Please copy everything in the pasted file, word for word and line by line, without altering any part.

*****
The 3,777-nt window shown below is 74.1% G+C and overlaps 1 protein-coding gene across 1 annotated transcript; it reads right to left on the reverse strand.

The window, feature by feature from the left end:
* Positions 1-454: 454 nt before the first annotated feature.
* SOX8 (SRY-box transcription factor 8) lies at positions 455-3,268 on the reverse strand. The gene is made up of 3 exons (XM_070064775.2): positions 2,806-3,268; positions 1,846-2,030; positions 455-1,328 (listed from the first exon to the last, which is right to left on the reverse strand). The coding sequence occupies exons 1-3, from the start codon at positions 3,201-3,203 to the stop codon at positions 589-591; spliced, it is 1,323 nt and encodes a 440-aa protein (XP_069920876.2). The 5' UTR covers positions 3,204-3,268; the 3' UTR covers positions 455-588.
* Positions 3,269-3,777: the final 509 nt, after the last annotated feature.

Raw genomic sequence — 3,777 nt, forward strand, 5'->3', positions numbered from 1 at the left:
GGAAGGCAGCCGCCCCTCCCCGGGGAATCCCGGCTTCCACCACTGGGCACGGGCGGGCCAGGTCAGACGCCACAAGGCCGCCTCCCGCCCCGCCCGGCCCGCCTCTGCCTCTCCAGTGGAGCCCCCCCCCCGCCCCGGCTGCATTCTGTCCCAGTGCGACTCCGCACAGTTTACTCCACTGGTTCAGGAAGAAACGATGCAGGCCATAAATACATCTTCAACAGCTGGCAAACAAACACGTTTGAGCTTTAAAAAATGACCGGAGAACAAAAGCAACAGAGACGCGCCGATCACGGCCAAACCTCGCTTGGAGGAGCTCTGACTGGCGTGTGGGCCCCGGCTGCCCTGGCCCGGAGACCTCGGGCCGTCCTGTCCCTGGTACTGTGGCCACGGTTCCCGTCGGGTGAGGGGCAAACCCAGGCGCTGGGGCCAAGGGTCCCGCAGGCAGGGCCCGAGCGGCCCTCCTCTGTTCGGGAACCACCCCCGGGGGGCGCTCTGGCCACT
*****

The 3,777-nt window shown below is 74.1% G+C and overlaps 1 protein-coding gene across 1 annotated transcript; it reads right to left on the reverse strand.

The window, feature by feature from the left end:
* Positions 1-454: 454 nt before the first annotated feature.
* SOX8 (SRY-box transcription factor 8) lies at positions 455-3,268 on the reverse strand. The gene is made up of 3 exons (XM_070064775.2): positions 2,806-3,268; positions 1,846-2,030; positions 455-1,328 (listed from the first exon to the last, which is right to left on the reverse strand). The coding sequence occupies exons 1-3, from the start codon at positions 3,201-3,203 to the stop codon at positions 589-591; spliced, it is 1,323 nt and encodes a 440-aa protein (XP_069920876.2). The 5' UTR covers positions 3,204-3,268; the 3' UTR covers positions 455-588.
* Positions 3,269-3,777: the final 509 nt, after the last annotated feature.

Raw genomic sequence — 3,777 nt, forward strand, 5'->3', positions numbered from 1 at the left:
GGAAGGCAGCCGCCCCTCCCCGGGGAATCCCGGCTTCCACCACTGGGCACGGGCGGGCCAGGTCAGACGCCACAAGGCCGCCTCCCGCCCCGCCCGGCCCGCCTCTGCCTCTCCAGTGGAGCCCCCCCCCCGCCCCGGCTGCATTCTGTCCCAGTGCGACTCCGCACAGTTTACTCCACTGGTTCAGGAAGAAACGATGCAGGCCATAAATACATCTTCAACAGCTGGCAAACAAACACGTTTGAGCTTTAAAAAATGACCGGAGAACAAAAGCAACAGAGACGCGCCGATCACGGCCAAACCTCGCTTGGAGGAGCTCTGACTGGCGTGTGGGCCCCGGCTGCCCTGGCCCGGAGACCTCGGGCCGTCCTGTCCCTGGTACTGTGGCCACGGTTCCCGTCGGGTGAGGGGCAAACCCAGGCGCTGGGGCCAAGGGTCCCGCAGGCAGGGCCCGAGCGGCCCTCCTCTGTTCGGGAACCACCCCCGGGGGGCGCTCTGGCCACT